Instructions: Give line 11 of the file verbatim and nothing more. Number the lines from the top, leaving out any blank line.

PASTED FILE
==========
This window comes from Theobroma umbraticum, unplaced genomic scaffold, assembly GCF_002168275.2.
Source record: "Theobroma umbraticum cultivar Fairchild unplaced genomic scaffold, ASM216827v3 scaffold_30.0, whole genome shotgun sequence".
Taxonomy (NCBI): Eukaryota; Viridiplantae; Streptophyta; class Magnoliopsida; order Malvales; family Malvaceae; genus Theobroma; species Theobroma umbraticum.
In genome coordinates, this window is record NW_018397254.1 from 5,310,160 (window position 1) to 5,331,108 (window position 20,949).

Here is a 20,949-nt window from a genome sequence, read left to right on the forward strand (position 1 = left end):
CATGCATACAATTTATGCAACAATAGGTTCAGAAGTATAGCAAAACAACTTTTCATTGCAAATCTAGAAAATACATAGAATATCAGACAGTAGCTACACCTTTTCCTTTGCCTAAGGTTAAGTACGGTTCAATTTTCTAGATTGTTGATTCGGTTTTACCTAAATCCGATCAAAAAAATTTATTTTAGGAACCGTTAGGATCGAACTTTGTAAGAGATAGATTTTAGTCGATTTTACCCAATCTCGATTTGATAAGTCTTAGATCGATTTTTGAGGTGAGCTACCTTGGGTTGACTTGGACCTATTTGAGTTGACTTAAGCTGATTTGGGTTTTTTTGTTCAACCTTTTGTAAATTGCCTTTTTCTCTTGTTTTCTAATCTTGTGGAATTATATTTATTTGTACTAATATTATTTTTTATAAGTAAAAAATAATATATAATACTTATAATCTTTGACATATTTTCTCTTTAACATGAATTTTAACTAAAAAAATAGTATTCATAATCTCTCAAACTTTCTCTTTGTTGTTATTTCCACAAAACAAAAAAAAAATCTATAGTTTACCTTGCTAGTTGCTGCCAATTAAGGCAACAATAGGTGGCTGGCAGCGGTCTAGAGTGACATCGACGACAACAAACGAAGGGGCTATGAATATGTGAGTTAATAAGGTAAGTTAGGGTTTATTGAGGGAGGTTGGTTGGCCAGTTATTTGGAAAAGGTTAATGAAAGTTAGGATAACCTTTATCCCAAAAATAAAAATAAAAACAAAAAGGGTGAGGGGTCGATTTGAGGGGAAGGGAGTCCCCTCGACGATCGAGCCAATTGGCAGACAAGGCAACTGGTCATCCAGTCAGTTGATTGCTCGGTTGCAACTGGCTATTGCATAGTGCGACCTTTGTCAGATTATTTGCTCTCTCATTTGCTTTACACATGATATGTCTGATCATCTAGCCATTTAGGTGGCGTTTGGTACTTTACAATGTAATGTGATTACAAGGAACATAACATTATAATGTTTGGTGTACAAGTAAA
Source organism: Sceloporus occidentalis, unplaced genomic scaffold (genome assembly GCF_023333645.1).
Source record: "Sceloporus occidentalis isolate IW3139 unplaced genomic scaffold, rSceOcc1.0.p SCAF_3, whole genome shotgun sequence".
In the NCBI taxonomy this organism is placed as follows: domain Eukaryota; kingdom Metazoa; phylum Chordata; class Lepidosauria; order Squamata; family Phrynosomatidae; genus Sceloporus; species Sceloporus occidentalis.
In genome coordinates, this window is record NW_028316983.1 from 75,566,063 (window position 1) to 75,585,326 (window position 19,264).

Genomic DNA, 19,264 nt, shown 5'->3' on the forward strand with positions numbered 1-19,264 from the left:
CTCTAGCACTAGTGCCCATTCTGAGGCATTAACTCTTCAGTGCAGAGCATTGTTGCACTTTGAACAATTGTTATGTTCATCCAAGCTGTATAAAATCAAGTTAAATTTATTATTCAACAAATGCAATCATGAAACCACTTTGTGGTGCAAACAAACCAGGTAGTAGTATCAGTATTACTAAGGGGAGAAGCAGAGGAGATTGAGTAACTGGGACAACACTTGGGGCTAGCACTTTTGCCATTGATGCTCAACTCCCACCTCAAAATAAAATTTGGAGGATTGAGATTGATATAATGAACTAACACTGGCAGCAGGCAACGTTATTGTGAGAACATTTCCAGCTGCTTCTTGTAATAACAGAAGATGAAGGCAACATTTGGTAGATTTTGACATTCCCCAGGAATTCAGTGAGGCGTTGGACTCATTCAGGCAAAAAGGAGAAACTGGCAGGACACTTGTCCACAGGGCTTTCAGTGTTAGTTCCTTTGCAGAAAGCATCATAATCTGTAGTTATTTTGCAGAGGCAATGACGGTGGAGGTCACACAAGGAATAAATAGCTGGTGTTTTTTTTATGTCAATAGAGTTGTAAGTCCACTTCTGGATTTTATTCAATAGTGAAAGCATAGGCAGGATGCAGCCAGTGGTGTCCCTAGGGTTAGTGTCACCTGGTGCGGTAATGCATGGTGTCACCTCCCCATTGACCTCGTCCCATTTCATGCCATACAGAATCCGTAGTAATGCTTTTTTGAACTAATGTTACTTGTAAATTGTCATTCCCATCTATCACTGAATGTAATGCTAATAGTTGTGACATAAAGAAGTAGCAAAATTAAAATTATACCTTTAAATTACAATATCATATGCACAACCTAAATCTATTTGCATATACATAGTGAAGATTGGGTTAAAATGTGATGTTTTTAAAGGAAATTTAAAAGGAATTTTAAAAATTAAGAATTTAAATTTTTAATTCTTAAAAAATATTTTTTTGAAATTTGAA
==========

Genomic DNA, 19,264 nt, shown 5'->3' on the forward strand with positions numbered 1-19,264 from the left: